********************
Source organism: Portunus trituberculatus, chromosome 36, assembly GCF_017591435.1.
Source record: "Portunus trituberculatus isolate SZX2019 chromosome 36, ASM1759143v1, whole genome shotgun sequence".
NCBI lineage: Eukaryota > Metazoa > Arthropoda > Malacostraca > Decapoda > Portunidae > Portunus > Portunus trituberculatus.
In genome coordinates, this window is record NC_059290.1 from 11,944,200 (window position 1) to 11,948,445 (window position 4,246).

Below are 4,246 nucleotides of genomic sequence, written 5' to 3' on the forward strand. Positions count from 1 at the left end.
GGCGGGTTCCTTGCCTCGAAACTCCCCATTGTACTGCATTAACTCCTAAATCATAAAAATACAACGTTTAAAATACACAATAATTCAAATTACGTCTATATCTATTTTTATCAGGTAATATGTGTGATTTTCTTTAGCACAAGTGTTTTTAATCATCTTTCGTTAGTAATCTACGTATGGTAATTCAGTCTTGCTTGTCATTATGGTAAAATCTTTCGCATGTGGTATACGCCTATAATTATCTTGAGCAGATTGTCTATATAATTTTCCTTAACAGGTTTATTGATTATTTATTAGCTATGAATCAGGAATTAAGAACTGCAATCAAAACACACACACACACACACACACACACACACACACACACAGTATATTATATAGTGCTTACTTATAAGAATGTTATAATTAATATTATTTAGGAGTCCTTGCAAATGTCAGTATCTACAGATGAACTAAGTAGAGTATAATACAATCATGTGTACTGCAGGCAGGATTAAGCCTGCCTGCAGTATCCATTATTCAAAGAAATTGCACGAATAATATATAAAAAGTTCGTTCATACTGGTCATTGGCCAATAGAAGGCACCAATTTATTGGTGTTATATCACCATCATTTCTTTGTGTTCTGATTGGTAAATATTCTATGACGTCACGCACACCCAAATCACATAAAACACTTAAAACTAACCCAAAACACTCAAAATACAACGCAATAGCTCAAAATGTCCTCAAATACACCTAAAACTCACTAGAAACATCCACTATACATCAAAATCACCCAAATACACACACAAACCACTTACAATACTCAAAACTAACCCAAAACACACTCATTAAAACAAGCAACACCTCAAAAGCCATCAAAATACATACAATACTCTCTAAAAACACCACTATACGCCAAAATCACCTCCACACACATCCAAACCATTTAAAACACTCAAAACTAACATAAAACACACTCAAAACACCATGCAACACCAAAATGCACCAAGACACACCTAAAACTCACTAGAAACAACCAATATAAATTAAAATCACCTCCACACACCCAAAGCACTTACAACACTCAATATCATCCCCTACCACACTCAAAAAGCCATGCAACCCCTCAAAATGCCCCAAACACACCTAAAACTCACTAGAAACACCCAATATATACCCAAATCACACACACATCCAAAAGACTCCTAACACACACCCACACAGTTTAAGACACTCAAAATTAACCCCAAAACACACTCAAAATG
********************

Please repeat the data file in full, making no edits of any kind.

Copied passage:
Source organism: Portunus trituberculatus, chromosome 36, assembly GCF_017591435.1.
Source record: "Portunus trituberculatus isolate SZX2019 chromosome 36, ASM1759143v1, whole genome shotgun sequence".
NCBI lineage: Eukaryota > Metazoa > Arthropoda > Malacostraca > Decapoda > Portunidae > Portunus > Portunus trituberculatus.
In genome coordinates, this window is record NC_059290.1 from 11,944,200 (window position 1) to 11,948,445 (window position 4,246).

Below are 4,246 nucleotides of genomic sequence, written 5' to 3' on the forward strand. Positions count from 1 at the left end.
GGCGGGTTCCTTGCCTCGAAACTCCCCATTGTACTGCATTAACTCCTAAATCATAAAAATACAACGTTTAAAATACACAATAATTCAAATTACGTCTATATCTATTTTTATCAGGTAATATGTGTGATTTTCTTTAGCACAAGTGTTTTTAATCATCTTTCGTTAGTAATCTACGTATGGTAATTCAGTCTTGCTTGTCATTATGGTAAAATCTTTCGCATGTGGTATACGCCTATAATTATCTTGAGCAGATTGTCTATATAATTTTCCTTAACAGGTTTATTGATTATTTATTAGCTATGAATCAGGAATTAAGAACTGCAATCAAAACACACACACACACACACACACACACACACACACACACAGTATATTATATAGTGCTTACTTATAAGAATGTTATAATTAATATTATTTAGGAGTCCTTGCAAATGTCAGTATCTACAGATGAACTAAGTAGAGTATAATACAATCATGTGTACTGCAGGCAGGATTAAGCCTGCCTGCAGTATCCATTATTCAAAGAAATTGCACGAATAATATATAAAAAGTTCGTTCATACTGGTCATTGGCCAATAGAAGGCACCAATTTATTGGTGTTATATCACCATCATTTCTTTGTGTTCTGATTGGTAAATATTCTATGACGTCACGCACACCCAAATCACATAAAACACTTAAAACTAACCCAAAACACTCAAAATACAACGCAATAGCTCAAAATGTCCTCAAATACACCTAAAACTCACTAGAAACATCCACTATACATCAAAATCACCCAAATACACACACAAACCACTTACAATACTCAAAACTAACCCAAAACACACTCATTAAAACAAGCAACACCTCAAAAGCCATCAAAATACATACAATACTCTCTAAAAACACCACTATACGCCAAAATCACCTCCACACACATCCAAACCATTTAAAACACTCAAAACTAACATAAAACACACTCAAAACACCATGCAACACCAAAATGCACCAAGACACACCTAAAACTCACTAGAAACAACCAATATAAATTAAAATCACCTCCACACACCCAAAGCACTTACAACACTCAATATCATCCCCTACCACACTCAAAAAGCCATGCAACCCCTCAAAATGCCCCAAACACACCTAAAACTCACTAGAAACACCCAATATATACCCAAATCACACACACATCCAAAAGACTCCTAACACACACCCACACAGTTTAAGACACTCAAAATTAACCCCAAAACACACTCAAAATG